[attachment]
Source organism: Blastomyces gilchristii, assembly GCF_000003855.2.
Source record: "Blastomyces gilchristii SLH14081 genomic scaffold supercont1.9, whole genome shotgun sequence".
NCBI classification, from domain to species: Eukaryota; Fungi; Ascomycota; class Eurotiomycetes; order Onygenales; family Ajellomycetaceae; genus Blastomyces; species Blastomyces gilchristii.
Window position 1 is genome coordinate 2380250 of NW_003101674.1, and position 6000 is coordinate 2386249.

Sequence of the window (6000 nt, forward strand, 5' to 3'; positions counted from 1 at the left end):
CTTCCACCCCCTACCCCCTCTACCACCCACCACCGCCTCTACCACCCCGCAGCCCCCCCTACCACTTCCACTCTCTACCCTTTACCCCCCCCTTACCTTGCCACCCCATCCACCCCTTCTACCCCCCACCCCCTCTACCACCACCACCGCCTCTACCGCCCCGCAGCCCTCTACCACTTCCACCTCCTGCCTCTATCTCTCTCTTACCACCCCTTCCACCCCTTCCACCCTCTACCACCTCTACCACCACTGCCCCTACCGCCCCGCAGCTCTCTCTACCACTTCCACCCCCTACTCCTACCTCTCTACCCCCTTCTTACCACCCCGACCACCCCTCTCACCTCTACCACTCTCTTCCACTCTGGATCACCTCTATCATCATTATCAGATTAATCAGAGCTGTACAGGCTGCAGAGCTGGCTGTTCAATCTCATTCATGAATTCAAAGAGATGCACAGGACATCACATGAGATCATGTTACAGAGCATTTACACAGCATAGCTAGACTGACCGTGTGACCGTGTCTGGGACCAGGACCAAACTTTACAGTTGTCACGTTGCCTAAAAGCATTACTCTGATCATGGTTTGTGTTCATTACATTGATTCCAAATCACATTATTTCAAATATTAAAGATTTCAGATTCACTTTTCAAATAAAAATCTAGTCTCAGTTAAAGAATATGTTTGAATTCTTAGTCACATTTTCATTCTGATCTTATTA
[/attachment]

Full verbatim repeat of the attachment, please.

Source organism: Blastomyces gilchristii, assembly GCF_000003855.2.
Source record: "Blastomyces gilchristii SLH14081 genomic scaffold supercont1.9, whole genome shotgun sequence".
NCBI classification, from domain to species: Eukaryota; Fungi; Ascomycota; class Eurotiomycetes; order Onygenales; family Ajellomycetaceae; genus Blastomyces; species Blastomyces gilchristii.
Window position 1 is genome coordinate 2380250 of NW_003101674.1, and position 6000 is coordinate 2386249.

Sequence of the window (6000 nt, forward strand, 5' to 3'; positions counted from 1 at the left end):
CTTCCACCCCCTACCCCCTCTACCACCCACCACCGCCTCTACCACCCCGCAGCCCCCCCTACCACTTCCACTCTCTACCCTTTACCCCCCCCTTACCTTGCCACCCCATCCACCCCTTCTACCCCCCACCCCCTCTACCACCACCACCGCCTCTACCGCCCCGCAGCCCTCTACCACTTCCACCTCCTGCCTCTATCTCTCTCTTACCACCCCTTCCACCCCTTCCACCCTCTACCACCTCTACCACCACTGCCCCTACCGCCCCGCAGCTCTCTCTACCACTTCCACCCCCTACTCCTACCTCTCTACCCCCTTCTTACCACCCCGACCACCCCTCTCACCTCTACCACTCTCTTCCACTCTGGATCACCTCTATCATCATTATCAGATTAATCAGAGCTGTACAGGCTGCAGAGCTGGCTGTTCAATCTCATTCATGAATTCAAAGAGATGCACAGGACATCACATGAGATCATGTTACAGAGCATTTACACAGCATAGCTAGACTGACCGTGTGACCGTGTCTGGGACCAGGACCAAACTTTACAGTTGTCACGTTGCCTAAAAGCATTACTCTGATCATGGTTTGTGTTCATTACATTGATTCCAAATCACATTATTTCAAATATTAAAGATTTCAGATTCACTTTTCAAATAAAAATCTAGTCTCAGTTAAAGAATATGTTTGAATTCTTAGTCACATTTTCATTCTGATCTTATTA